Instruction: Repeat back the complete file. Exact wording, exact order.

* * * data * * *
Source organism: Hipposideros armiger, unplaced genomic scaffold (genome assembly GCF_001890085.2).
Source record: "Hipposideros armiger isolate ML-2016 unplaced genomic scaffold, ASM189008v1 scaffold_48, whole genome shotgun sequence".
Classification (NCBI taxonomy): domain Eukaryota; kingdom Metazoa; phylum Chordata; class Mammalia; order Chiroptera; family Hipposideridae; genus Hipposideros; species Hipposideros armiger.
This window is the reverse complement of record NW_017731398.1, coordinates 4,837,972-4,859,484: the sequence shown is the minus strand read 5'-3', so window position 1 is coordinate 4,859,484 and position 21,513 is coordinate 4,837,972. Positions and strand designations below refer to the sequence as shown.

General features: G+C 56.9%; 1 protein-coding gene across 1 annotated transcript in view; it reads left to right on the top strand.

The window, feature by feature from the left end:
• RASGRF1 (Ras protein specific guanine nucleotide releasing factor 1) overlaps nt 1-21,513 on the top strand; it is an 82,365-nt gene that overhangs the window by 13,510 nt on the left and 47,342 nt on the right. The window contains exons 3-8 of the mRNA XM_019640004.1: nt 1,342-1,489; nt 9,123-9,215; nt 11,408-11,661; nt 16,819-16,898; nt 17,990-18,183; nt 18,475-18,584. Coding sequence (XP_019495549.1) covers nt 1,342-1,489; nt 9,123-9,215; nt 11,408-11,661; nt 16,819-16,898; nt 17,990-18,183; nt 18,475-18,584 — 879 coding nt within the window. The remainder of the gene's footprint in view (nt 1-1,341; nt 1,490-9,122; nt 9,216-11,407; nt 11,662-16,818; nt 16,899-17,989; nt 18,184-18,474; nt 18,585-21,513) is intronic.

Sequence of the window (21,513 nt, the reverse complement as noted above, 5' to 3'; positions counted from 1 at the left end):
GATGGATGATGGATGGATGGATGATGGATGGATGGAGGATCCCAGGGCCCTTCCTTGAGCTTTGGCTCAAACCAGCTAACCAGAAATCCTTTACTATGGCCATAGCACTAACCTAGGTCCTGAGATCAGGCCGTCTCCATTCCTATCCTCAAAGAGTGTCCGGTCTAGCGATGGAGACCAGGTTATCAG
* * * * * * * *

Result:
Source organism: Hipposideros armiger, unplaced genomic scaffold (genome assembly GCF_001890085.2).
Source record: "Hipposideros armiger isolate ML-2016 unplaced genomic scaffold, ASM189008v1 scaffold_48, whole genome shotgun sequence".
Classification (NCBI taxonomy): domain Eukaryota; kingdom Metazoa; phylum Chordata; class Mammalia; order Chiroptera; family Hipposideridae; genus Hipposideros; species Hipposideros armiger.
This window is the reverse complement of record NW_017731398.1, coordinates 4,837,972-4,859,484: the sequence shown is the minus strand read 5'-3', so window position 1 is coordinate 4,859,484 and position 21,513 is coordinate 4,837,972. Positions and strand designations below refer to the sequence as shown.

General features: G+C 56.9%; 1 protein-coding gene across 1 annotated transcript in view; it reads left to right on the top strand.

The window, feature by feature from the left end:
• RASGRF1 (Ras protein specific guanine nucleotide releasing factor 1) overlaps nt 1-21,513 on the top strand; it is an 82,365-nt gene that overhangs the window by 13,510 nt on the left and 47,342 nt on the right. The window contains exons 3-8 of the mRNA XM_019640004.1: nt 1,342-1,489; nt 9,123-9,215; nt 11,408-11,661; nt 16,819-16,898; nt 17,990-18,183; nt 18,475-18,584. Coding sequence (XP_019495549.1) covers nt 1,342-1,489; nt 9,123-9,215; nt 11,408-11,661; nt 16,819-16,898; nt 17,990-18,183; nt 18,475-18,584 — 879 coding nt within the window. The remainder of the gene's footprint in view (nt 1-1,341; nt 1,490-9,122; nt 9,216-11,407; nt 11,662-16,818; nt 16,899-17,989; nt 18,184-18,474; nt 18,585-21,513) is intronic.

Sequence of the window (21,513 nt, the reverse complement as noted above, 5' to 3'; positions counted from 1 at the left end):
GATGGATGATGGATGGATGGATGATGGATGGATGGAGGATCCCAGGGCCCTTCCTTGAGCTTTGGCTCAAACCAGCTAACCAGAAATCCTTTACTATGGCCATAGCACTAACCTAGGTCCTGAGATCAGGCCGTCTCCATTCCTATCCTCAAAGAGTGTCCGGTCTAGCGATGGAGACCAGGTTATCAG